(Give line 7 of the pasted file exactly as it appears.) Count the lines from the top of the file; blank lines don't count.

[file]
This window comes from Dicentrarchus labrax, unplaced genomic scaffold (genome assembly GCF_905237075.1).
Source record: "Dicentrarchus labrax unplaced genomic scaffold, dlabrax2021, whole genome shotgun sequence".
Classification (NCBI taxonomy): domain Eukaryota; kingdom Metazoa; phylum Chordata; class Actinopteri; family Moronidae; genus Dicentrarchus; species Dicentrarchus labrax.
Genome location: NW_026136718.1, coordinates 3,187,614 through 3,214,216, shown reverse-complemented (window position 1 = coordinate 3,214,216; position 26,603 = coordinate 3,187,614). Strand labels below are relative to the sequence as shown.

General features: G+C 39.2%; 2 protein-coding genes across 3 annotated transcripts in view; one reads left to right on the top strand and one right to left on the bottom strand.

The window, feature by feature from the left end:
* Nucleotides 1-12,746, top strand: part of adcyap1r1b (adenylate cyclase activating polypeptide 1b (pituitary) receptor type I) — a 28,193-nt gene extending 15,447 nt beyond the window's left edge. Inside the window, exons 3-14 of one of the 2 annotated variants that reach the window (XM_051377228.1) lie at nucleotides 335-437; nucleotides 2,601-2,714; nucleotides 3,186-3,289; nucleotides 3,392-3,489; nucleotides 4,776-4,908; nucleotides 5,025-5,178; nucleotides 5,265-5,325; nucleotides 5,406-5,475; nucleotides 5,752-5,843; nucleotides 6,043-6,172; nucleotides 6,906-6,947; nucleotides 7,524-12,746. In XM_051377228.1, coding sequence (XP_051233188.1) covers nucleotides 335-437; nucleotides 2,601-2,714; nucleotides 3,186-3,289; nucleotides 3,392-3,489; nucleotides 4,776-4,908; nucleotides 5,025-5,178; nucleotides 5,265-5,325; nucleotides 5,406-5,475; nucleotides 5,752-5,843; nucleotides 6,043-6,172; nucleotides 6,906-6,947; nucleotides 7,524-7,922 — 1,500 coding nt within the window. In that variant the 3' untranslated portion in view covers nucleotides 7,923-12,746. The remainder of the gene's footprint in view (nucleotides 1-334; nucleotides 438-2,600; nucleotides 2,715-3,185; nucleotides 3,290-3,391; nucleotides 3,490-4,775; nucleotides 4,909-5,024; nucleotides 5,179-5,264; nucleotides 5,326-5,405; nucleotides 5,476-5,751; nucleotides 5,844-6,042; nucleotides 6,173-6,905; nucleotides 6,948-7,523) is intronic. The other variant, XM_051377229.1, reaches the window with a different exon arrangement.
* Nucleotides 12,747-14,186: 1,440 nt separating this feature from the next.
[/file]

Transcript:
* Nucleotides 1-12,746, top strand: part of adcyap1r1b (adenylate cyclase activating polypeptide 1b (pituitary) receptor type I) — a 28,193-nt gene extending 15,447 nt beyond the window's left edge. Inside the window, exons 3-14 of one of the 2 annotated variants that reach the window (XM_051377228.1) lie at nucleotides 335-437; nucleotides 2,601-2,714; nucleotides 3,186-3,289; nucleotides 3,392-3,489; nucleotides 4,776-4,908; nucleotides 5,025-5,178; nucleotides 5,265-5,325; nucleotides 5,406-5,475; nucleotides 5,752-5,843; nucleotides 6,043-6,172; nucleotides 6,906-6,947; nucleotides 7,524-12,746. In XM_051377228.1, coding sequence (XP_051233188.1) covers nucleotides 335-437; nucleotides 2,601-2,714; nucleotides 3,186-3,289; nucleotides 3,392-3,489; nucleotides 4,776-4,908; nucleotides 5,025-5,178; nucleotides 5,265-5,325; nucleotides 5,406-5,475; nucleotides 5,752-5,843; nucleotides 6,043-6,172; nucleotides 6,906-6,947; nucleotides 7,524-7,922 — 1,500 coding nt within the window. In that variant the 3' untranslated portion in view covers nucleotides 7,923-12,746. The remainder of the gene's footprint in view (nucleotides 1-334; nucleotides 438-2,600; nucleotides 2,715-3,185; nucleotides 3,290-3,391; nucleotides 3,490-4,775; nucleotides 4,909-5,024; nucleotides 5,179-5,264; nucleotides 5,326-5,405; nucleotides 5,476-5,751; nucleotides 5,844-6,042; nucleotides 6,173-6,905; nucleotides 6,948-7,523) is intronic. The other variant, XM_051377229.1, reaches the window with a different exon arrangement.